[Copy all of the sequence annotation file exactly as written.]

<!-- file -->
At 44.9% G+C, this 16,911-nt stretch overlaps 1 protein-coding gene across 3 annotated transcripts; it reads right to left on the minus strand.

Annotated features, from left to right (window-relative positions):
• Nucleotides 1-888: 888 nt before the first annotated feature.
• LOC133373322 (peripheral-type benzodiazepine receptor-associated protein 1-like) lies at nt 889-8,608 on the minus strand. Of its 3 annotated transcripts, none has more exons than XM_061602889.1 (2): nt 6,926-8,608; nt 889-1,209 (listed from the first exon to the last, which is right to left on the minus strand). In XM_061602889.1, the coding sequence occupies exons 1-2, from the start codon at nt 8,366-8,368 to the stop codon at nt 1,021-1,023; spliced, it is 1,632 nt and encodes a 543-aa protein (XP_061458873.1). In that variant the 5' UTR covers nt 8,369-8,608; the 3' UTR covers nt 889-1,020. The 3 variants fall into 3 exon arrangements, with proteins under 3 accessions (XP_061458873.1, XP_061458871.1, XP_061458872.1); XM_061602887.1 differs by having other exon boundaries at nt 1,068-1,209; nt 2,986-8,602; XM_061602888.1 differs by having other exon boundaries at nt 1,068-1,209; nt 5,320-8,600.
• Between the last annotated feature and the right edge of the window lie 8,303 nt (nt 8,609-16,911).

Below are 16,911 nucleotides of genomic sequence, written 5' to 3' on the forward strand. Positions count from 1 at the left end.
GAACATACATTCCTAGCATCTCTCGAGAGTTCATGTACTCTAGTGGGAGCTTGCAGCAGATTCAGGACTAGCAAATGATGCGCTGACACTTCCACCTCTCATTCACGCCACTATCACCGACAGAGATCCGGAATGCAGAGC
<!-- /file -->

At 44.9% G+C, this 16,911-nt stretch overlaps 1 protein-coding gene across 3 annotated transcripts; it reads right to left on the minus strand.

Annotated features, from left to right (window-relative positions):
• Nucleotides 1-888: 888 nt before the first annotated feature.
• LOC133373322 (peripheral-type benzodiazepine receptor-associated protein 1-like) lies at nt 889-8,608 on the minus strand. Of its 3 annotated transcripts, none has more exons than XM_061602889.1 (2): nt 6,926-8,608; nt 889-1,209 (listed from the first exon to the last, which is right to left on the minus strand). In XM_061602889.1, the coding sequence occupies exons 1-2, from the start codon at nt 8,366-8,368 to the stop codon at nt 1,021-1,023; spliced, it is 1,632 nt and encodes a 543-aa protein (XP_061458873.1). In that variant the 5' UTR covers nt 8,369-8,608; the 3' UTR covers nt 889-1,020. The 3 variants fall into 3 exon arrangements, with proteins under 3 accessions (XP_061458873.1, XP_061458871.1, XP_061458872.1); XM_061602887.1 differs by having other exon boundaries at nt 1,068-1,209; nt 2,986-8,602; XM_061602888.1 differs by having other exon boundaries at nt 1,068-1,209; nt 5,320-8,600.
• Between the last annotated feature and the right edge of the window lie 8,303 nt (nt 8,609-16,911).

Below are 16,911 nucleotides of genomic sequence, written 5' to 3' on the forward strand. Positions count from 1 at the left end.
GAACATACATTCCTAGCATCTCTCGAGAGTTCATGTACTCTAGTGGGAGCTTGCAGCAGATTCAGGACTAGCAAATGATGCGCTGACACTTCCACCTCTCATTCACGCCACTATCACCGACAGAGATCCGGAATGCAGAGC